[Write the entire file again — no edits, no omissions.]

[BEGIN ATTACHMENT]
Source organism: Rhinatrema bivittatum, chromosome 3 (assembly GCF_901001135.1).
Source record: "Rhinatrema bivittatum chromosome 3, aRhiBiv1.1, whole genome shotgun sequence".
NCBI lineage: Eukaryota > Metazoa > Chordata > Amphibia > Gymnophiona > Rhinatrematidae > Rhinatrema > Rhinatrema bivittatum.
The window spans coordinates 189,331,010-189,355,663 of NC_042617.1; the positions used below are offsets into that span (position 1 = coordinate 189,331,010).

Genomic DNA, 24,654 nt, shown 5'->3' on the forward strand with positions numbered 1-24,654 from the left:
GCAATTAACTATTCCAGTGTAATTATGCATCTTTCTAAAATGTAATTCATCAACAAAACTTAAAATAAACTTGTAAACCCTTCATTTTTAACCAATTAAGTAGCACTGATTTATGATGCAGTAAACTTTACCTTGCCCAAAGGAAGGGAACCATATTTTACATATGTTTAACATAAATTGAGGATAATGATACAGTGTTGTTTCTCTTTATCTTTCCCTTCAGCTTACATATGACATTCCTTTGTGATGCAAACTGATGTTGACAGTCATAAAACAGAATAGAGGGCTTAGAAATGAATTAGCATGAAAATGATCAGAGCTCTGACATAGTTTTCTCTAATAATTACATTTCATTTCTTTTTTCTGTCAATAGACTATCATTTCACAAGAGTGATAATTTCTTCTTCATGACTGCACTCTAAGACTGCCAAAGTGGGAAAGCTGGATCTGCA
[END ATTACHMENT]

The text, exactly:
Source organism: Rhinatrema bivittatum, chromosome 3 (assembly GCF_901001135.1).
Source record: "Rhinatrema bivittatum chromosome 3, aRhiBiv1.1, whole genome shotgun sequence".
NCBI lineage: Eukaryota > Metazoa > Chordata > Amphibia > Gymnophiona > Rhinatrematidae > Rhinatrema > Rhinatrema bivittatum.
The window spans coordinates 189,331,010-189,355,663 of NC_042617.1; the positions used below are offsets into that span (position 1 = coordinate 189,331,010).

Genomic DNA, 24,654 nt, shown 5'->3' on the forward strand with positions numbered 1-24,654 from the left:
GCAATTAACTATTCCAGTGTAATTATGCATCTTTCTAAAATGTAATTCATCAACAAAACTTAAAATAAACTTGTAAACCCTTCATTTTTAACCAATTAAGTAGCACTGATTTATGATGCAGTAAACTTTACCTTGCCCAAAGGAAGGGAACCATATTTTACATATGTTTAACATAAATTGAGGATAATGATACAGTGTTGTTTCTCTTTATCTTTCCCTTCAGCTTACATATGACATTCCTTTGTGATGCAAACTGATGTTGACAGTCATAAAACAGAATAGAGGGCTTAGAAATGAATTAGCATGAAAATGATCAGAGCTCTGACATAGTTTTCTCTAATAATTACATTTCATTTCTTTTTTCTGTCAATAGACTATCATTTCACAAGAGTGATAATTTCTTCTTCATGACTGCACTCTAAGACTGCCAAAGTGGGAAAGCTGGATCTGCA